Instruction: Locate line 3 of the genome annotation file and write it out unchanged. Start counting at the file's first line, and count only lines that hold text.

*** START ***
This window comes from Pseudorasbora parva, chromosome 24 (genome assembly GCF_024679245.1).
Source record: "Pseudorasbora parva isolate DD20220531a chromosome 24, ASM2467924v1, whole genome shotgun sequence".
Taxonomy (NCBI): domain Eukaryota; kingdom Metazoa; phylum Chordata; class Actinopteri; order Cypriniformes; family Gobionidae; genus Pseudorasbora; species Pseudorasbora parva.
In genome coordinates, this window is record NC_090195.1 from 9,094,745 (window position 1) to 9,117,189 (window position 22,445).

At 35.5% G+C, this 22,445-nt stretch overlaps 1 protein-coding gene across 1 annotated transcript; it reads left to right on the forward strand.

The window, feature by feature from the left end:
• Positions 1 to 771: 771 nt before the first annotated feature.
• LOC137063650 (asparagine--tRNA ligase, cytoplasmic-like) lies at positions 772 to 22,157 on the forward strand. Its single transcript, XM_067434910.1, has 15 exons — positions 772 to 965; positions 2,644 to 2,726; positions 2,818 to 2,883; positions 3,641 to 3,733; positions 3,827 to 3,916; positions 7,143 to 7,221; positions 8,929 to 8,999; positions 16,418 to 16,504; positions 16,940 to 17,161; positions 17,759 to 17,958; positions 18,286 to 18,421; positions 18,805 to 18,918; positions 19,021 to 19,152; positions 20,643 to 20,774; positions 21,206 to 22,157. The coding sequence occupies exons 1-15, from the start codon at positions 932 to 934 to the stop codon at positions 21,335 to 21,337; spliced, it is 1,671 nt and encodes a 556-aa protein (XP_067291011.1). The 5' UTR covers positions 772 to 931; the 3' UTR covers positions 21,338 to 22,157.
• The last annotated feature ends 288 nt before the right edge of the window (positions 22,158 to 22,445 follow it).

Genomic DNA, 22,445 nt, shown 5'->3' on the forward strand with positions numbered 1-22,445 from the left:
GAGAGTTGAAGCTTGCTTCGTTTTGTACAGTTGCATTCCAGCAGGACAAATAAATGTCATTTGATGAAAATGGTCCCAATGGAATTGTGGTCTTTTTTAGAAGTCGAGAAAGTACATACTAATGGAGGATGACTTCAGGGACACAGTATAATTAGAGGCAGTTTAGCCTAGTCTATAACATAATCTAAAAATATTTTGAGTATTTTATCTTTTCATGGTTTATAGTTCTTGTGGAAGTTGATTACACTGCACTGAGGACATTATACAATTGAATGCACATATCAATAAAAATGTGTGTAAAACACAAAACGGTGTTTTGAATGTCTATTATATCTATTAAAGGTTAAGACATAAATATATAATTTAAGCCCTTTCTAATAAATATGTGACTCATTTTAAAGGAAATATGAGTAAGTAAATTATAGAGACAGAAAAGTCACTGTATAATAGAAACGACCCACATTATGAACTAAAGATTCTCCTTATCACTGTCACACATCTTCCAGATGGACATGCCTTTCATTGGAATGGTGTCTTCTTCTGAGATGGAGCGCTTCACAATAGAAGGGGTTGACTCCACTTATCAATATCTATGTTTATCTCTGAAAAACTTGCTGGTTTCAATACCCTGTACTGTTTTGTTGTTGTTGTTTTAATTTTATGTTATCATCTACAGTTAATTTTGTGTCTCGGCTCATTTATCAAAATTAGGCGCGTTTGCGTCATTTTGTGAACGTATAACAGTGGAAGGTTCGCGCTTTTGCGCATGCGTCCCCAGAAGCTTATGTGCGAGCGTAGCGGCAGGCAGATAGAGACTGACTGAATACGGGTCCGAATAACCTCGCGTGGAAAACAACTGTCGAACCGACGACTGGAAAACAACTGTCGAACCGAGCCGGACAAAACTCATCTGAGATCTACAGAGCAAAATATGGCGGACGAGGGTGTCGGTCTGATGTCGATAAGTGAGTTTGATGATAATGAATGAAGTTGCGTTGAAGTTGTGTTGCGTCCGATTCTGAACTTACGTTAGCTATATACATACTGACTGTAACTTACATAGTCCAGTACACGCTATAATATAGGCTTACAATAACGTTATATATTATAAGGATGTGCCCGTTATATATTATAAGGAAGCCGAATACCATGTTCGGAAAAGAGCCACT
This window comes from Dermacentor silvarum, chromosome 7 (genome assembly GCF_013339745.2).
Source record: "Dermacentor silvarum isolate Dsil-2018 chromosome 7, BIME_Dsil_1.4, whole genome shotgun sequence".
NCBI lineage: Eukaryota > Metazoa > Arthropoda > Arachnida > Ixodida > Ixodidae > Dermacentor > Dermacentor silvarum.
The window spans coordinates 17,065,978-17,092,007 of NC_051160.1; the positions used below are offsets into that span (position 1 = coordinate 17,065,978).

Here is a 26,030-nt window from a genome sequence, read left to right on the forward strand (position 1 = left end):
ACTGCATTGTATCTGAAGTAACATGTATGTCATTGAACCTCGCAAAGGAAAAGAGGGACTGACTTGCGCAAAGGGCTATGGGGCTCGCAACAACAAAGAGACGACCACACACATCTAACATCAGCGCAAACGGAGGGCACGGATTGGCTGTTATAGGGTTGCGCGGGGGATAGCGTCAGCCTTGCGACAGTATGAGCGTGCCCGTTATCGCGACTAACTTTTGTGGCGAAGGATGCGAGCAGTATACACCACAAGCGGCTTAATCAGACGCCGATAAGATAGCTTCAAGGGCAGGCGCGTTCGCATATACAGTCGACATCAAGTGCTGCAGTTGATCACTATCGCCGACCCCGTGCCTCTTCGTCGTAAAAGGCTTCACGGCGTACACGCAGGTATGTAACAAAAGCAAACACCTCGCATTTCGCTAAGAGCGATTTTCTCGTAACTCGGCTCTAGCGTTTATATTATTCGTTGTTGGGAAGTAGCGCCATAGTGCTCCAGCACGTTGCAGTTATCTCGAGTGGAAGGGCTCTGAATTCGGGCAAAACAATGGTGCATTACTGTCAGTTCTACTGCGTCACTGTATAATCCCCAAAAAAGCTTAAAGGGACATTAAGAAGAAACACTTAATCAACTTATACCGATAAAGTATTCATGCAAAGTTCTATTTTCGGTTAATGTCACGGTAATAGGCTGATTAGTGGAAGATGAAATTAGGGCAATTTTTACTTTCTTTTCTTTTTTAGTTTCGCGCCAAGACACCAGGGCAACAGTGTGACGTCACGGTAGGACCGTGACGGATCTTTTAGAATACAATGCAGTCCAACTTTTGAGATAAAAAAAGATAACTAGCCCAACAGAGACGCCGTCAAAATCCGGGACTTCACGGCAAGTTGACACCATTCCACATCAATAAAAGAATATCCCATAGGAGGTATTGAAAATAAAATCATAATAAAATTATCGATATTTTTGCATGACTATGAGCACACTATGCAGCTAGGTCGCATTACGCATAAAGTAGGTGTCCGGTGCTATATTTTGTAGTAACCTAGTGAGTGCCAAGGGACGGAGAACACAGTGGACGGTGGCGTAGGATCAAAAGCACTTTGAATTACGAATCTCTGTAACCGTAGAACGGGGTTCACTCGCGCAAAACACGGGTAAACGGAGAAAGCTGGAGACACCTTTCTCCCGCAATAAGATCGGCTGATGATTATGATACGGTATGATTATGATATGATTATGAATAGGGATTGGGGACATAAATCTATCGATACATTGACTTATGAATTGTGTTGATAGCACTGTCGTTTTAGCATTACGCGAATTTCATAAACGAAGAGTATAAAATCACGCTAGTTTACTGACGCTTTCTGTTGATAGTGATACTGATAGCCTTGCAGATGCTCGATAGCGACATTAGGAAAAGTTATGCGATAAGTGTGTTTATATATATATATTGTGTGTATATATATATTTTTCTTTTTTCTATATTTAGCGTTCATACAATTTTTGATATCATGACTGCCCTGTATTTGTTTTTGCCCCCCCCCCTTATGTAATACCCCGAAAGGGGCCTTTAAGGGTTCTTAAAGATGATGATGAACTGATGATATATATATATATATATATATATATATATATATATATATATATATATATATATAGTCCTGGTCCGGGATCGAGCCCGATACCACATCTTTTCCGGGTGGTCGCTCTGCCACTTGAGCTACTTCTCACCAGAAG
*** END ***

Taxonomy (NCBI): domain Eukaryota; kingdom Metazoa; phylum Chordata; class Actinopteri; order Cypriniformes; family Gobionidae; genus Pseudorasbora; species Pseudorasbora parva.